|Publication number||US4099150 A|
|Application number||US 05/691,937|
|Publication date||Jul 4, 1978|
|Filing date||Jun 1, 1976|
|Priority date||Jun 1, 1976|
|Also published as||CA1060084A, CA1060084A1, DE2723434A1, DE2723434C2|
|Publication number||05691937, 691937, US 4099150 A, US 4099150A, US-A-4099150, US4099150 A, US4099150A|
|Inventors||John Lyman Connin|
|Original Assignee||Eastman Kodak Company|
|Export Citation||BiBTeX, EndNote, RefMan|
|Patent Citations (3), Referenced by (48), Classifications (20), Legal Events (1)|
|External Links: USPTO, USPTO Assignment, Espacenet|
Reference is made to U.S. Application Ser. No. 523,610, now abandoned, entitled RECIRCULATING SHEET FEEDER, filed in the name of M. J. Russel on Nov. 13, 1974 and refiled as U.S. Application Ser. No. 647,683 on Jan. 8, 1976; and to U.S. Pat. application Ser. No. 691,938, now abandoned, entitled APPARATUS FOR PRODUCING COLLATED COPIES FROM TWO SIDED ORIGINALS filed on even date herewith in the name of G. Gustafson.
1. Field of the Invention
The present invention relates to convenience copiers and document feeders. More specifically, the invention relates to such copiers having duplex capabilities and to collating document feeders than invert the document automatically for producing duplex collated copies without a sorter.
2. Brief Description of the Prior Art
It is well known in the prior art to provide convenience copiers with duplex capabilities, with document feeders that circulate the document in a manner suitable for producing collated copies, or with document inverters that present both sides of the document for copying. Examples include: 1) in relation to the first feature -- U.S. Pat. Nos. 3,318,212; 3,536,398; 3,615,129; 3,630,607; 3,645,615, 3,671,118; 3,672,765; 3,687,541; 3,697,171; 3,775,102; 3,844,653; 3,856,295; 3,862,802; 3,866,904; 3,869,202; 2) in relation to the second feature -- U.S. Pat. Nos. RE 27,976; 3,552,739; 3,556,511; 3,709,595; 3) and, in relation to the third feature -- U.S. Pat. Nos. 3,227,444; 3,416,791 and 3,675,999.
It also is known in the prior art to combine certain of the above mentioned features in a unified structure or control. U.S. Pat. No. 3,630,607 is notable for its disclosure of a collating feeder on a convenience copier having duplex capabilities. U.S. Pat. No. 3,844,653 discloses a convenience copier having duplex capabilities with a document inverting mechanism. U.S. Patent No. 3,862,802 discloses a duplex copier with a document inverting mechanism, and is said to be useable with a sorter to produce collated copies. "Research Disclosure" Vol. 133, No. 13329, May 1975, describes a manual approach for producing collated duplex copies without a sorter.
It is clear from such disclosures that numerous rather sophisticated features have been developed for modern copiers to supplement their basic copying function. This is not surprising when the economics of the total copying operation are considered. What is surprising is that, in spite of a clear-cut need, no one has succeeded in developing a fully automatic duplex copier that is capable of handling two-sided originals and also is conducive to finishing operations, such as collating, stapling and off-set stacking, or is not burdened by a sorter. Typically, prior art structures that approach such capabilities will not handle two sided originals on a fully automatic basis, or have required a cumbersome and expensive sorter than still leaves the stapling and off-set stacking to manual or very complex automatic operations.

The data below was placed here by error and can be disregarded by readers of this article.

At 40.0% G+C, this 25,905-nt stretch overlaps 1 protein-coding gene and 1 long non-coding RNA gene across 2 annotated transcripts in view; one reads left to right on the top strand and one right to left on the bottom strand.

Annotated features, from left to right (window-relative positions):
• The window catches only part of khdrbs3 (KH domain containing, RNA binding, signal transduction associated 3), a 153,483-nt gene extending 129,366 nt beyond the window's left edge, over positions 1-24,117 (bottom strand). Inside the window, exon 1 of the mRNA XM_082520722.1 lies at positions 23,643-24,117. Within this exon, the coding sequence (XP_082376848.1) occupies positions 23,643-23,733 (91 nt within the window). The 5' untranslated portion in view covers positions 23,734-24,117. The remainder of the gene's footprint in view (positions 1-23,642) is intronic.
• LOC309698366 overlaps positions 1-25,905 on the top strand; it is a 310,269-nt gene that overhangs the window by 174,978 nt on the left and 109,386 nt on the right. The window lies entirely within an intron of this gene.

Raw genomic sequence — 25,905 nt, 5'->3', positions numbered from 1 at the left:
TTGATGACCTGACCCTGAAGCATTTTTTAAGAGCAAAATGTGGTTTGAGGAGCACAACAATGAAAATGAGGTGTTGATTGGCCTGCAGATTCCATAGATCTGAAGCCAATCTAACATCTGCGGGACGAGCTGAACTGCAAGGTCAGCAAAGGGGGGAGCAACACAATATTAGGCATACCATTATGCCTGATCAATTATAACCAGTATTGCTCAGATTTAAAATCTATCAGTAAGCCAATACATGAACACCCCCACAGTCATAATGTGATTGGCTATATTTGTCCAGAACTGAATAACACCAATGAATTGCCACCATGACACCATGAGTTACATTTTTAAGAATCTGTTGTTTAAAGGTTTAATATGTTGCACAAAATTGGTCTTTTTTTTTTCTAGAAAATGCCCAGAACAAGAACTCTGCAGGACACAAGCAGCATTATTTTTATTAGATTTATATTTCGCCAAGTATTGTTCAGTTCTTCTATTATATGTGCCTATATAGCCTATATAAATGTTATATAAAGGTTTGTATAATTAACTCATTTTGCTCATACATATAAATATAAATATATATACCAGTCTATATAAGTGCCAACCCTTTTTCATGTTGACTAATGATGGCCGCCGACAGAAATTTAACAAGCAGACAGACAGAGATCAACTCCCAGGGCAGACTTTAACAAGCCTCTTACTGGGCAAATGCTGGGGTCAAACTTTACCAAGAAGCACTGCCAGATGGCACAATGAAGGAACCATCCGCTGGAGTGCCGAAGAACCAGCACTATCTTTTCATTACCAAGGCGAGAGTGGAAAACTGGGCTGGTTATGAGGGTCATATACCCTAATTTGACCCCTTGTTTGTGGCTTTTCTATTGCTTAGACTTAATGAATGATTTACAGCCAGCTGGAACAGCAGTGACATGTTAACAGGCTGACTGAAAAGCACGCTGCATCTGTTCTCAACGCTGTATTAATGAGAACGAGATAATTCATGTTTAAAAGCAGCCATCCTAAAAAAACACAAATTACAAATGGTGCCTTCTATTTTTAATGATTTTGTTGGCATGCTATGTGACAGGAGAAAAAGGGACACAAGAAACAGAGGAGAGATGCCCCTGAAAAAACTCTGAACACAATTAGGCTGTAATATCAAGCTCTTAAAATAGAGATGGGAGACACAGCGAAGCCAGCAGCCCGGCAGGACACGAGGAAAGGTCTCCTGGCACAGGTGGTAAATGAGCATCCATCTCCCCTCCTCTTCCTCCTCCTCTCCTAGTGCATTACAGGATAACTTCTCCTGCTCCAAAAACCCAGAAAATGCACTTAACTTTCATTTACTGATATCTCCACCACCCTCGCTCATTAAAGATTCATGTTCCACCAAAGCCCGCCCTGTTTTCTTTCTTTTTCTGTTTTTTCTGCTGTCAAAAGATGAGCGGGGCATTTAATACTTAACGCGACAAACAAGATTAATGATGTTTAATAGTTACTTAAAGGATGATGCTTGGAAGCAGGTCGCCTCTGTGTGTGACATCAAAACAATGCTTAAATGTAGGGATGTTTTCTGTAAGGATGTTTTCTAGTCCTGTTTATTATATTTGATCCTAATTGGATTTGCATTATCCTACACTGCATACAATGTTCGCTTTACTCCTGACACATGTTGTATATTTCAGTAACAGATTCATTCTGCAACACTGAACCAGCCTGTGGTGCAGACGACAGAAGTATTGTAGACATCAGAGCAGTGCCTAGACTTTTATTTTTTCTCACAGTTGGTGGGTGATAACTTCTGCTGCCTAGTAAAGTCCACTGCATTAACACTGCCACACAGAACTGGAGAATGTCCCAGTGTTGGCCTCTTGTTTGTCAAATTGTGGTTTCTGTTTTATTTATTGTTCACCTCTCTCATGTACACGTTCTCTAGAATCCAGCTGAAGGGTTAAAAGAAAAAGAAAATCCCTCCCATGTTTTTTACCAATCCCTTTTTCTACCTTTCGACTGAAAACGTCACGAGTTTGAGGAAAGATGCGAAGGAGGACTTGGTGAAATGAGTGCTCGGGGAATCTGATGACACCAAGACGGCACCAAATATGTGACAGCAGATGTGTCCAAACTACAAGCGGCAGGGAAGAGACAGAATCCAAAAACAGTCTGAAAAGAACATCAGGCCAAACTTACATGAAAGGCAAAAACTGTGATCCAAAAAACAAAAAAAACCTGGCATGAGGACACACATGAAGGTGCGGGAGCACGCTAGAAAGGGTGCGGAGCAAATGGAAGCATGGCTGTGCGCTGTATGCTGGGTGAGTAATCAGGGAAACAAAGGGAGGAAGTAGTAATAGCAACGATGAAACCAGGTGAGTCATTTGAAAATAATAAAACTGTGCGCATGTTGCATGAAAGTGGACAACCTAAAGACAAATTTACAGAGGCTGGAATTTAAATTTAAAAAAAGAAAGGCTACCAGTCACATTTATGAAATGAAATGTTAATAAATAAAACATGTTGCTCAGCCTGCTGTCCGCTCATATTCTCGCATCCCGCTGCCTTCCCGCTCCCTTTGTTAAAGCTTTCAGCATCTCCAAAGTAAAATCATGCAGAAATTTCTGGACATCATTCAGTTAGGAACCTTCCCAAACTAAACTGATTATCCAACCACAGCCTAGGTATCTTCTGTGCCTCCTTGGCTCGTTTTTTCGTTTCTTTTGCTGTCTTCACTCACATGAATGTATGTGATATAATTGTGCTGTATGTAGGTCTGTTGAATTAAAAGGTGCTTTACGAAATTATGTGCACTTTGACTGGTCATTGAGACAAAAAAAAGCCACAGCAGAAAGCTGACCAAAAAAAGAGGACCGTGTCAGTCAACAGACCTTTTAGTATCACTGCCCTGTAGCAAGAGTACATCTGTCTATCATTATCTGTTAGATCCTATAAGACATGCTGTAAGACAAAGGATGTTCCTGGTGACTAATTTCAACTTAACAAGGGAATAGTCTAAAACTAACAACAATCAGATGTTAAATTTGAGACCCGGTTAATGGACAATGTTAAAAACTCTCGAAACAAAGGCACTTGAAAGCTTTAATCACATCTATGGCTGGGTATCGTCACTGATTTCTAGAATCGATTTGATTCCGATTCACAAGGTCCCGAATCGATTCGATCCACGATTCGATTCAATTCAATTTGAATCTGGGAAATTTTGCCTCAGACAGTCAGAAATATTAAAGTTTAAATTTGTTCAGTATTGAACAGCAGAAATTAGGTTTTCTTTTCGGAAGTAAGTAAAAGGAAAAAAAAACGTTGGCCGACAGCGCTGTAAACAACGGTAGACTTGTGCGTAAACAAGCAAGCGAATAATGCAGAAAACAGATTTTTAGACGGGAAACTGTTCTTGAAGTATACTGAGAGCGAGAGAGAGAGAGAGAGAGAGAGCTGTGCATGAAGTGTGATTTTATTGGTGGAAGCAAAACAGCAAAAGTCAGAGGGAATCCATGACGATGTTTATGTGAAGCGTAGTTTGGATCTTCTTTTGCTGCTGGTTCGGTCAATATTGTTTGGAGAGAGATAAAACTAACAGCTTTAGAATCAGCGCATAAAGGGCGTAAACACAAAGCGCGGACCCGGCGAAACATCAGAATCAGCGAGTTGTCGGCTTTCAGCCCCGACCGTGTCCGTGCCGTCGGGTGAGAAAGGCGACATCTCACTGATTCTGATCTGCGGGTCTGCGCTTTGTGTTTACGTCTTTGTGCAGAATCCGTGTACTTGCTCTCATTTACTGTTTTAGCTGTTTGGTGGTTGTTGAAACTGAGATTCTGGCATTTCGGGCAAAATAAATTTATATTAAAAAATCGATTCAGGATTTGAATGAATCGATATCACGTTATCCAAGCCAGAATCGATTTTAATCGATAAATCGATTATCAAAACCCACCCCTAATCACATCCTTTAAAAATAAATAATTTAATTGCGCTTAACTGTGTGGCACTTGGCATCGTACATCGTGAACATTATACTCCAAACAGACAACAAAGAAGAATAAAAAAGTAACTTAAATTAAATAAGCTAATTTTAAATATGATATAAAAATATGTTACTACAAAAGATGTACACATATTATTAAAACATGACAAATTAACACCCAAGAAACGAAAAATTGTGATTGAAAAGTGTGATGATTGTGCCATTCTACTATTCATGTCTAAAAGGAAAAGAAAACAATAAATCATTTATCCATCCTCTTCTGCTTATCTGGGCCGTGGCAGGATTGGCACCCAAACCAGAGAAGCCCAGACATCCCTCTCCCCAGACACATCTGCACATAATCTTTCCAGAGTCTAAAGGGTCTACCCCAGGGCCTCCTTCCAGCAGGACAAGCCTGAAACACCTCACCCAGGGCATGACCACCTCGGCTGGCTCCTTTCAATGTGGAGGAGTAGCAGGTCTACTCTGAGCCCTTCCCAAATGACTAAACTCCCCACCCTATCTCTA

In accordance with the present invention, a convenience copier is provided with the capability to produce collated duplex copies from duplex originals on a fully automatic basis, without a sorter, and in a manner convenient for on-line finishing.
According to one aspect of the invention, a convenience copier includes an image-processing section for establishing visible representations of the original, feeding sections for presenting original and copy sheets to the processing section on a one-original-sheet, one-copy-sheet basis, and inverting means to present both sides of the original sheets for copying and both sides of the copy sheets for receiving the visible representations.
According to another aspect of the invention, a collating document feeder is provided for sequentially presenting the sheets of a multi-page document to a convenience copier. The feeder includes means for circulating and recirculating document sheets seriatim; removing the sheets one-after-another from a supply, presenting the removed sheets for copying, and returning the copied sheet to the supply. During their circulation and recirculation, the document sheets are inverted, in correspondence with the feeding of the copy sheets, to present both faces of the sheets for copying, and to produce collated duplex copies in page-wise correspondence with the original.